FBI director wants ISPs to track users

Robert Mueller becomes latest Bush administration official to call for ISPs to store customers' data.

FBI Director Robert Mueller on Tuesday called on Internet service providers to record their customers' online activities, a move that anticipates a fierce debate over privacy and law enforcement in Washington next year.

"Terrorists coordinate their plans cloaked in the anonymity of the Internet, as do violent sexual predators prowling chat rooms," Mueller said in a speech at the International Association of Chiefs of Police conference in Boston.

ISP snooping time line

In events that were first reported by CNET News.com, Bush administration officials have said Internet providers must keep track of what Americans are doing online.

June 2005: Justice Department officials quietly propose data retention rules.

December 2005: European Parliament votes for data retention of up to two years.

April 14, 2006: Data retention proposals surface in Colorado and the U.S. Congress.

April 20, 2006: Attorney General Alberto Gonzales says data retention "must be addressed."

April 28, 2006: Rep. Diana DeGette proposes data retention amendment.

May 16, 2006: Rep. James Sensenbrenner drafts data retention legislation--but backs away from it two days later.

May 26, 2006: Gonzales and FBI Director Robert Mueller meet with Internet and telecommunications companies.

June 27, 2006: Rep. Joe Barton, chair of a House committee, calls new child protection legislation "highest priority."

"All too often, we find that before we can catch these offenders, Internet service providers have unwittingly deleted the very records that would help us identify these offenders and protect future victims," Mueller said. "We must find a balance between the legitimate need for privacy and law enforcement's clear need for access."

The speech to the law enforcement group, which approved a resolution on the topic earlier in the day, echoes other calls from Bush administration officials to force private firms to record information about customers. Attorney General Alberto Gonzales, for instance, told Congress last month that "this is a national problem that requires federal legislation."

Justice Department officials admit privately that data retention legislation is controversial enough that there wasn't time to ease it through the U.S. Congress before politicians left to campaign for re-election. Instead, the idea is expected to surface in early 2007, and one Democratic politician has already promised legislation.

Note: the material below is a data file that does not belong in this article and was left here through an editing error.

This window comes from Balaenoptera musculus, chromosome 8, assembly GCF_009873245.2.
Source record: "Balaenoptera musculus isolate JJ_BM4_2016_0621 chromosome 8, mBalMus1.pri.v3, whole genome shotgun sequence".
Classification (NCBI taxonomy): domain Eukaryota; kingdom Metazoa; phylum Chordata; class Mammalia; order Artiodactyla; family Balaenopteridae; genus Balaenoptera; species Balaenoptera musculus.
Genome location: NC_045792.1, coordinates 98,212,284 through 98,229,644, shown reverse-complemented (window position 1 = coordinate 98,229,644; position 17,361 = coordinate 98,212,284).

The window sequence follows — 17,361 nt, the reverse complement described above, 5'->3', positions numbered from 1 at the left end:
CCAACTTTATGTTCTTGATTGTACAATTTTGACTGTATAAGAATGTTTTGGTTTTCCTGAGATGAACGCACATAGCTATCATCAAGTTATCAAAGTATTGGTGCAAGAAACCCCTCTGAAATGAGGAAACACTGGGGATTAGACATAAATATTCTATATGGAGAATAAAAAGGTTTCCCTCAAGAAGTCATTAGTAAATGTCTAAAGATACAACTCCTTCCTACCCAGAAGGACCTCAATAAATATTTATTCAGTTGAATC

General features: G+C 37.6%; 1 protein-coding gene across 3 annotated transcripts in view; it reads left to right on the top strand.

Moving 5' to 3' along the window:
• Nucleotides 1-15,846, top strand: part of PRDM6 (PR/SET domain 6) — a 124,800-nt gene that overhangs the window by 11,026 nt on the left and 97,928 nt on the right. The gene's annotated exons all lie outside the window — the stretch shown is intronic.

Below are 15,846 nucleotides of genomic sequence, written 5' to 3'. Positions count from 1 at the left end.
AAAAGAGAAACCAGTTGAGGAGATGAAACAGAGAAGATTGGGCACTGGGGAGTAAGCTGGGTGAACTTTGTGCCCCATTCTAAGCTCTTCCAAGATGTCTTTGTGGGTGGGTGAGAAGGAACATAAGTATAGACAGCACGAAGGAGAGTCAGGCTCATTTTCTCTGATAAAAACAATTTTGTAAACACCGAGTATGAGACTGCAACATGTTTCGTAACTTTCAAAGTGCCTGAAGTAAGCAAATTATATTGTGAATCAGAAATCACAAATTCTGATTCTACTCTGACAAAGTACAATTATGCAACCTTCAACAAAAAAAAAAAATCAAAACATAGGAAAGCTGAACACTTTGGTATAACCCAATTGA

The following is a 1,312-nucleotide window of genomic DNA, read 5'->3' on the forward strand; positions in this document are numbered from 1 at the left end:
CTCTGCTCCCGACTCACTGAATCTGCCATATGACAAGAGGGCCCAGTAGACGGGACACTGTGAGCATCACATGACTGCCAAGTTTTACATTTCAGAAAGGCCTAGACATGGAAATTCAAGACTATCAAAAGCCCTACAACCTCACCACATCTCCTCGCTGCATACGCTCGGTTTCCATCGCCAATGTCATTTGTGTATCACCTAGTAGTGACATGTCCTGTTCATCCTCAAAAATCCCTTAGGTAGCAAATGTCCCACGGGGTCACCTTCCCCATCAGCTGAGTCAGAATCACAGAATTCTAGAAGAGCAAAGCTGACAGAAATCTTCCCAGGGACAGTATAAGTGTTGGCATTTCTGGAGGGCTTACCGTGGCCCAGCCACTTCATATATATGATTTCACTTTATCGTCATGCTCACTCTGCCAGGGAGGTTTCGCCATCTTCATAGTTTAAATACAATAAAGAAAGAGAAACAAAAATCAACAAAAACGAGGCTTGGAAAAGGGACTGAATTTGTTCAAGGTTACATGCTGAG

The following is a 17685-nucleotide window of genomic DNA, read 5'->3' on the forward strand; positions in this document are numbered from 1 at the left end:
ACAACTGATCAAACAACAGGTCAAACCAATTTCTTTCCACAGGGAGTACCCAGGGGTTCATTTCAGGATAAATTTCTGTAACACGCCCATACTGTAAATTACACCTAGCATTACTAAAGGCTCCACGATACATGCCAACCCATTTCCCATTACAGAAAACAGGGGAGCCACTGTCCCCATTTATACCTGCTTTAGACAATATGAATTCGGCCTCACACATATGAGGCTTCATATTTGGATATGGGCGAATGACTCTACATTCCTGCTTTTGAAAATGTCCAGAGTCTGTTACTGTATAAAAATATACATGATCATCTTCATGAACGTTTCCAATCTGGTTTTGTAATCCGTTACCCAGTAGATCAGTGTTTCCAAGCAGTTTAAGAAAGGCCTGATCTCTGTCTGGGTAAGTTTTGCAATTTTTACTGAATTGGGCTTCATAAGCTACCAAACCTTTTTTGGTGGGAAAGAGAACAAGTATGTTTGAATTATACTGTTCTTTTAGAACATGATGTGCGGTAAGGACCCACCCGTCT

Law enforcement groups claim that by the time they contact Internet service providers, customers' records may have been deleted in the routine course of business. Industry representatives, however, say that if police respond to tips promptly instead of dawdling, it would be difficult to imagine any investigation that would be imperiled.

It's not clear exactly what a data retention law would require. One , the companies that sell domain names, to maintain records too. And during private meetings with industry officials, FBI and Justice Department representatives have cited the desirability of also forcing search engines to keep logs--a proposal that could gain additional law enforcement support after AOL showed how useful such records could be in investigations.

A representative of the International Association of Chiefs of Police said he was not able to provide a copy of the resolution.

Preservation vs. retention
At the moment, Internet service providers typically discard any log file that's no longer required for business reasons such as network monitoring, fraud prevention or billing disputes. Companies do, however, alter that general rule when contacted by police performing an investigation--a practice called data preservation.

A 1996 federal law called the Electronic Communication Transactional Records Act regulates data preservation. It requires Internet providers to retain any "record" in their possession for 90 days "upon the request of a governmental entity."

Because Internet addresses remain a relatively scarce commodity, ISPs tend to allocate them to customers from a pool based on whether a computer is in use at the time. (Two standard techniques used are the Dynamic Host Configuration Protocol and Point-to-Point Protocol over Ethernet.)

In addition, Internet providers are required by another federal law to report child pornography sightings to the National Center for Missing and Exploited Children, which is in turn charged with forwarding that report to the appropriate police agency.

When adopting its data retention rules, the European Parliament approved U.K.-backed requirements saying that communications providers in its 25 member countries--several of which had enacted their own data retention laws already--must retain customer data for a minimum of six months and a maximum of two years.

The Europe-wide requirement applies to a wide variety of "traffic" and "location" data, including: the identities of the customers' correspondents; the date, time and duration of phone calls, VoIP (voice over Internet Protocol) calls or e-mail messages; and the location of the device used for the communications. But the "content" of the communications is not supposed to be retained. The rules are expected to take effect in 2008.

CNET News.com's Anne Broache contributed to this report.

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